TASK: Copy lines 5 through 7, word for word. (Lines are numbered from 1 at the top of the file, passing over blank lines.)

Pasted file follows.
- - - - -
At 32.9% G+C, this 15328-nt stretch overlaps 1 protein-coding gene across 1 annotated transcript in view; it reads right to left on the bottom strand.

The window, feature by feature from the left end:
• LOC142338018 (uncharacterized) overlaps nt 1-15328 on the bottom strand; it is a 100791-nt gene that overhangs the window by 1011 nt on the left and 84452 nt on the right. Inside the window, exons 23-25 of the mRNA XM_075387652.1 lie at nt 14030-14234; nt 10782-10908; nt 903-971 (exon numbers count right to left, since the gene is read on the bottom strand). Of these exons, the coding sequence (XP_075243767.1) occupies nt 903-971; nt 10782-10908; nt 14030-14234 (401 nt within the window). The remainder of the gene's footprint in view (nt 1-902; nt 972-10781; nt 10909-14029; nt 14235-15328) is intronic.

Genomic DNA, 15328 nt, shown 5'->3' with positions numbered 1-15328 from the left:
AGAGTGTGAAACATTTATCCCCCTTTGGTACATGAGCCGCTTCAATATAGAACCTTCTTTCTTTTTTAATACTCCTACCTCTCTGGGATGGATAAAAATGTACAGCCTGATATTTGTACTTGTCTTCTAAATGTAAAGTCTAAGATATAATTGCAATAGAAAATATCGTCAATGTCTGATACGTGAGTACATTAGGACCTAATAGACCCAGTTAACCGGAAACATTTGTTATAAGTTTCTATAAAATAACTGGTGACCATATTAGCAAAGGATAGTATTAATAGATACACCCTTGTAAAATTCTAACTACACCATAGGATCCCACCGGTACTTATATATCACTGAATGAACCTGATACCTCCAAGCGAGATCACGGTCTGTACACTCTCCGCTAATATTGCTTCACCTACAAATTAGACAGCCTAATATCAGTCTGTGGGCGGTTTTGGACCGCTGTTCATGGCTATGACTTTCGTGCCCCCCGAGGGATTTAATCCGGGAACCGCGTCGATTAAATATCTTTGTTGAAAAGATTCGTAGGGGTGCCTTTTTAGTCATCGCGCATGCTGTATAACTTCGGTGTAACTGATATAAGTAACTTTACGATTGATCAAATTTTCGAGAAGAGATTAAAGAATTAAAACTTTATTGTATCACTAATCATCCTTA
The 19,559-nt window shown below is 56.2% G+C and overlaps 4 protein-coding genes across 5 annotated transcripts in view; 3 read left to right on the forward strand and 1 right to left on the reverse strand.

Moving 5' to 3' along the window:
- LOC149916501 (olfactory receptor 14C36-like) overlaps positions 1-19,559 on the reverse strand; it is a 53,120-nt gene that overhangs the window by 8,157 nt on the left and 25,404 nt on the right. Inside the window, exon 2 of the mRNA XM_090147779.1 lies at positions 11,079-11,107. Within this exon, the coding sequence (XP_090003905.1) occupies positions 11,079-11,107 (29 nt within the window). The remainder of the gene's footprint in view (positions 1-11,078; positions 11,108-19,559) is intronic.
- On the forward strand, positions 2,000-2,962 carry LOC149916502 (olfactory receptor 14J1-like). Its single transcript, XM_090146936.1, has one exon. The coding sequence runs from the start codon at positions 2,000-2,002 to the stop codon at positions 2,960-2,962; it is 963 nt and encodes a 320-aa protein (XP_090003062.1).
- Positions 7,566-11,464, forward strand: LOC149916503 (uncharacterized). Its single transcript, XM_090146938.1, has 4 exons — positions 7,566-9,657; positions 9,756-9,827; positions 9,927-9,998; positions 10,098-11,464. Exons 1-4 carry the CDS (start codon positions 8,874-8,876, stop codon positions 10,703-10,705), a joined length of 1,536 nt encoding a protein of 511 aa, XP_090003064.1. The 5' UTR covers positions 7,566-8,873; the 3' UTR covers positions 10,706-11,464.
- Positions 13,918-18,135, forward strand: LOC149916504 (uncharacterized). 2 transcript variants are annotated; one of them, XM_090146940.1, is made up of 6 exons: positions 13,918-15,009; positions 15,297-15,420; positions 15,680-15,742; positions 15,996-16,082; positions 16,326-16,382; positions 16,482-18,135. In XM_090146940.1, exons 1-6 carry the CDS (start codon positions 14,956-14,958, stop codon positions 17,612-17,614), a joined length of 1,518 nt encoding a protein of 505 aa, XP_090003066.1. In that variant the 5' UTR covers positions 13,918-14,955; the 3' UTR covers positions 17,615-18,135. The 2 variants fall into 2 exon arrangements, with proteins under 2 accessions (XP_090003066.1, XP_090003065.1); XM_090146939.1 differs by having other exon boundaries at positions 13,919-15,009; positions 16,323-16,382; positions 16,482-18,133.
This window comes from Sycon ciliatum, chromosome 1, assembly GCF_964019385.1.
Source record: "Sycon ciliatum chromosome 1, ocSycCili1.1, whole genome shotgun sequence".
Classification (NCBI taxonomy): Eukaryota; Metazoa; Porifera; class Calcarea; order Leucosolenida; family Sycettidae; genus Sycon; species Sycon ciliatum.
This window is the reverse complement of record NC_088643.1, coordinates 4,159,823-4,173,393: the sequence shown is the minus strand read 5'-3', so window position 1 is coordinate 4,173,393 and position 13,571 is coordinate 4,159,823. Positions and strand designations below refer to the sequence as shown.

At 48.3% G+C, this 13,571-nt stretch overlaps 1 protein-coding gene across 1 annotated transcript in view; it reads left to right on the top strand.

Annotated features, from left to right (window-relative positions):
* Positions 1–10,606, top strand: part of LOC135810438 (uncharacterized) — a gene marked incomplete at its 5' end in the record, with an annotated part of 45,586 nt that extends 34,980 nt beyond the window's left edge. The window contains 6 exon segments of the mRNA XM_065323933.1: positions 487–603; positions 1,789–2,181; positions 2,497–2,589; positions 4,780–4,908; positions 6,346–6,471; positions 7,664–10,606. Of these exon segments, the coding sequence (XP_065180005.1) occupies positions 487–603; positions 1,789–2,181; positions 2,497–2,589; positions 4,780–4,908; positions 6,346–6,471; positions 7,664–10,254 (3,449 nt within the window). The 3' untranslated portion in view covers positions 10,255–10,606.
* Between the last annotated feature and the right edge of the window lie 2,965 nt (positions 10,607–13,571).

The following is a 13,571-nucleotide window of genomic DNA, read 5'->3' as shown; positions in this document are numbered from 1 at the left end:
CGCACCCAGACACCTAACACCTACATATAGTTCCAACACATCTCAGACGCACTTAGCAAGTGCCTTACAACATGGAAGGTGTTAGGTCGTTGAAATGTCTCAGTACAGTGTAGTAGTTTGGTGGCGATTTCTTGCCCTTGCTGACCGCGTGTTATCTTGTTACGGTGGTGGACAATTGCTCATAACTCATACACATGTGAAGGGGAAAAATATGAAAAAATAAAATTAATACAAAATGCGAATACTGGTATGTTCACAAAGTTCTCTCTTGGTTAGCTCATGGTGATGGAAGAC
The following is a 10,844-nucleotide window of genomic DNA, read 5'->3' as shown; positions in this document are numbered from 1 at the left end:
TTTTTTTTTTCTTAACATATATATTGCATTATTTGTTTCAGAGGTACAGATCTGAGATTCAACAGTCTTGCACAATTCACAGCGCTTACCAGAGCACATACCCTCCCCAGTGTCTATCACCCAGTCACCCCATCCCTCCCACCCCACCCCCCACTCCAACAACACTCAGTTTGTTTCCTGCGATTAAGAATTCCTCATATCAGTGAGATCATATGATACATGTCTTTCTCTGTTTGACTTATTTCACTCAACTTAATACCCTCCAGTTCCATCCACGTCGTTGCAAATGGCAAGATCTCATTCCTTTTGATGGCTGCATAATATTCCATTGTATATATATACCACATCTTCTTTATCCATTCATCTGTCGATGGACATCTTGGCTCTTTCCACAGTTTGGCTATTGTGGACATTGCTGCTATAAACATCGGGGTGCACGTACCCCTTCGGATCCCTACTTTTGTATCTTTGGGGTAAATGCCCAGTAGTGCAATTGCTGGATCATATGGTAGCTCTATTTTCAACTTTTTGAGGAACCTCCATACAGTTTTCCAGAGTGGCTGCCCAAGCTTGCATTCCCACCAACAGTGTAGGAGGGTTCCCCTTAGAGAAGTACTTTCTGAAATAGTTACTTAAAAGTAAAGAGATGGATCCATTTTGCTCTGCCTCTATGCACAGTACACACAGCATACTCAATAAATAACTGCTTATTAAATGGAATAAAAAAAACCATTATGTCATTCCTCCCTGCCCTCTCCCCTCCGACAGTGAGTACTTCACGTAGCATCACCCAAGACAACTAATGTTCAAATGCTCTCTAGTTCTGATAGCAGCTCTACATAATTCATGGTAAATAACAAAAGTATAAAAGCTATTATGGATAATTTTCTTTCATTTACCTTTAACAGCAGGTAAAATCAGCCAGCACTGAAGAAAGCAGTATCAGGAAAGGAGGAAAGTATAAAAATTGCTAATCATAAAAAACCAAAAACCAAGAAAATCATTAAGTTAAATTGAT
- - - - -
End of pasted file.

AGAGTGTGAAACATTTATCCCCCTTTGGTACATGAGCCGCTTCAATATAGAACCTTCTTTCTTTTTTAATACTCCTACCTCTCTGGGATGGATAAAAATGTACAGCCTGATATTTGTACTTGTCTTCTAAATGTAAAGTCTAAGATATAATTGCAATAGAAAATATCGTCAATGTCTGATACGTGAGTACATTAGGACCTAATAGACCCAGTTAACCGGAAACATTTGTTATAAGTTTCTATAAAATAACTGGTGACCATATTAGCAAAGGATAGTATTAATAGATACACCCTTGTAAAATTCTAACTACACCATAGGATCCCACCGGTACTTATATATCACTGAATGAACCTGATACCTCCAAGCGAGATCACGGTCTGTACACTCTCCGCTAATATTGCTTCACCTACAAATTAGACAGCCTAATATCAGTCTGTGGGCGGTTTTGGACCGCTGTTCATGGCTATGACTTTCGTGCCCCCCGAGGGATTTAATCCGGGAACCGCGTCGATTAAATATCTTTGTTGAAAAGATTCGTAGGGGTGCCTTTTTAGTCATCGCGCATGCTGTATAACTTCGGTGTAACTGATATAAGTAACTTTACGATTGATCAAATTTTCGAGAAGAGATTAAAGAATTAAAACTTTATTGTATCACTAATCATCCTTA
The 19,559-nt window shown below is 56.2% G+C and overlaps 4 protein-coding genes across 5 annotated transcripts in view; 3 read left to right on the forward strand and 1 right to left on the reverse strand.

Moving 5' to 3' along the window: